In one arrangement according to the first aspect of the invention, the control means includes first means responsive to the difference between the reference fluid pressure and the first fluid pressure and arranged to vary the magnitude of the subsidiary variable restriction in response to such difference so as to tend to maintain such difference zero, the control means also including second means responsive to a second fluid pressure at the junction of the subsidiary variable restriction and the second subsidiary fixed restriction and arranged to control the main control valve in response to variation of the second fluid pressure in the sense to tend to maintain constant the mass flow of the fluid through the main flow line.

In an alternative arrangement according to the first aspect of the invention, the control means includes fourth means arranged to maintain constant the fluid flow through the subsidiary flow line, and fifth means responsive to the difference between the reference fluid pressure and the first fluid pressure and arranged to directly control the main control valve in response to such difference in the sense to maintain constant the mass flow of the fluid through the main flow line.

According to a second aspect of the invention, there is provided apparatus for measuring the mass flow of a fluid through a main flow line, the apparatus including a main fixed restriction located in the main flow line, a subsidiary flow line extending between a first location in the main flow line upstream of the main fixed restriction and a low-pressure region, e.g. the atmosphere, and control means for maintaining the mass flow of the fluid through the subsidiary flow line in predetermined relationship with the mass flow of the fluid through the main flow line, whereby there is generated at a location within the subsidiary flow line a reference fluid pressure which is a function of the mass flow of the fluid through the main flow line.

Preferably, the subsidiary flow line includes a plurality of subsidiary restrictions at least one of which is variable, the reference fluid pressure being the pressure at the junction of two of the subsidiary restrictions.

A number of embodiments of the present invention will now be described by way of example, reference being made to the accompanying drawings, in which:

FIGURE 1 is a somewhat diagrammatic view of one form of mass flow control apparatus according to the invention, the flow control apparatus including a mass flow measuring apparatus according to the invention;

FIGURE 2 shows a modification of the apparatus of FIGURE 1;

FIGURE 3 is a view, similar to FIGURE 1, of another form of mass flow control apparatus according to the invention;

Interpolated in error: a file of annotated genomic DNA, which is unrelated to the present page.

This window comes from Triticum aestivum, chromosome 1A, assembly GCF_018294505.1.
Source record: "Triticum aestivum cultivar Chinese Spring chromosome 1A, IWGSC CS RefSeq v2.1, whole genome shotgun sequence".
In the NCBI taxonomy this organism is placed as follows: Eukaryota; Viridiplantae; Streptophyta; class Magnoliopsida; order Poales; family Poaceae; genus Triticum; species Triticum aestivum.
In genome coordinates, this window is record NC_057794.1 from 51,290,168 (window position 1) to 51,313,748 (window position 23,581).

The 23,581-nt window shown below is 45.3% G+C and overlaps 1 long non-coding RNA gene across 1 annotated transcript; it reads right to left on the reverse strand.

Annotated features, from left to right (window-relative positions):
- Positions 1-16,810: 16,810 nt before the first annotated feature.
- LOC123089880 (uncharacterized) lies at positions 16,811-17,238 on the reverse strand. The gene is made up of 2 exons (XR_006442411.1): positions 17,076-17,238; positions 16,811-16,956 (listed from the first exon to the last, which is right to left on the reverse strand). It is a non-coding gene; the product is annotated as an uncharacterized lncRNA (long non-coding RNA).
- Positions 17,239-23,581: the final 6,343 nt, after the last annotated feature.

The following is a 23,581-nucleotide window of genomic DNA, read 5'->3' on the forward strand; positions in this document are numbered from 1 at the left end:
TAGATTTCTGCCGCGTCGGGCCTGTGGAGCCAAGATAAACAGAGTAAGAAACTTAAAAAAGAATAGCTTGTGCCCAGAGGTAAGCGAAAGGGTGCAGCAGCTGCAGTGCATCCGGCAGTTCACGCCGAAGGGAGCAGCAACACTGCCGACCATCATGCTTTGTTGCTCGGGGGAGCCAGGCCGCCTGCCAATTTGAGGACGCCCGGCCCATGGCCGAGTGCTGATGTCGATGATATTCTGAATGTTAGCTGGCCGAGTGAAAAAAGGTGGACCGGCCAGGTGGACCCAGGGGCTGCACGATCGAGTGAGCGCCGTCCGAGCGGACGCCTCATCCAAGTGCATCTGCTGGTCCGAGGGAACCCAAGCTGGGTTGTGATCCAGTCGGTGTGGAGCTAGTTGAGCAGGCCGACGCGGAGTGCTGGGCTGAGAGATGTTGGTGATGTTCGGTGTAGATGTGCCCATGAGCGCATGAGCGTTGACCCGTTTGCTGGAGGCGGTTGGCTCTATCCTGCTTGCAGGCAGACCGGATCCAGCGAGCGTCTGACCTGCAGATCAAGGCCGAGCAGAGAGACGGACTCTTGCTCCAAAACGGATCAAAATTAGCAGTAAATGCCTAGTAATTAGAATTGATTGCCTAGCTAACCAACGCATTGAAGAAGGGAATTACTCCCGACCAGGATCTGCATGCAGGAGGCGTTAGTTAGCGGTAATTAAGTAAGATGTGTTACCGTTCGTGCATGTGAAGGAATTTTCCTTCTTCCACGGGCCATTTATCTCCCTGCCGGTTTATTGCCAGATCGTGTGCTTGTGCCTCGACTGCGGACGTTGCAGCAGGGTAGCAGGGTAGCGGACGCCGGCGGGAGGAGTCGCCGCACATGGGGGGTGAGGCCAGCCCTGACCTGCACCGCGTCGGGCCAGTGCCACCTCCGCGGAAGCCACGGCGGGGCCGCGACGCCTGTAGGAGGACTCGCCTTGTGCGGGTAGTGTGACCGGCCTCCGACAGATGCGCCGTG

FIGURE 4 shows, somewhat schematically, one possible modification of the apparatus of FIGURES l3, which modification permits that apparatus to respond to the mass flow of a fluid of which the temperature is not constant and of which the density varies appreciably with temperature;

FIGURE 5 shows one practical form of the modified apparatus of FIGURE 4, and

FIGURE 6 shows another possible modification of the apparatus of FIGURES 1-3, which modification permits that apparatus to respond to the mass flow of a fluid of which the temperature is not constant and of which the density varies appreciably with temperature.

The embodiment illustrated in FIGURE 1 comprises apparatus which will respond to the mass flow of a fluid which is either substantially incompressible (so that its density is substantially independent of temperature), or which is maintained at a substantially constant temperature, or which is maintained Within a predetermined range of temperatures (within which range its density is substantially independent of temperature). Referring to FIGURE 1, the fluid concerned flows through a main flow line 1 (in the direction of the arrow A), the main flow line 1 having a main fixed restriction 2 and communicating, downstream of the restriction 2, and by way of the orifice 3 of a main control valve, with an extension 1a of the main flow line. A diaphragm 4 is provided in a chamber such that one side of the diaphragm communicates, via a first subsidiary fixed restriction 30 in a passage 5, with the main flow line 1 at a position upstream of the restriction 2, and the other side of the diaphragm 4 communicates, via a passage 6, with the flow line 1 at a position downstream of the restriction 2.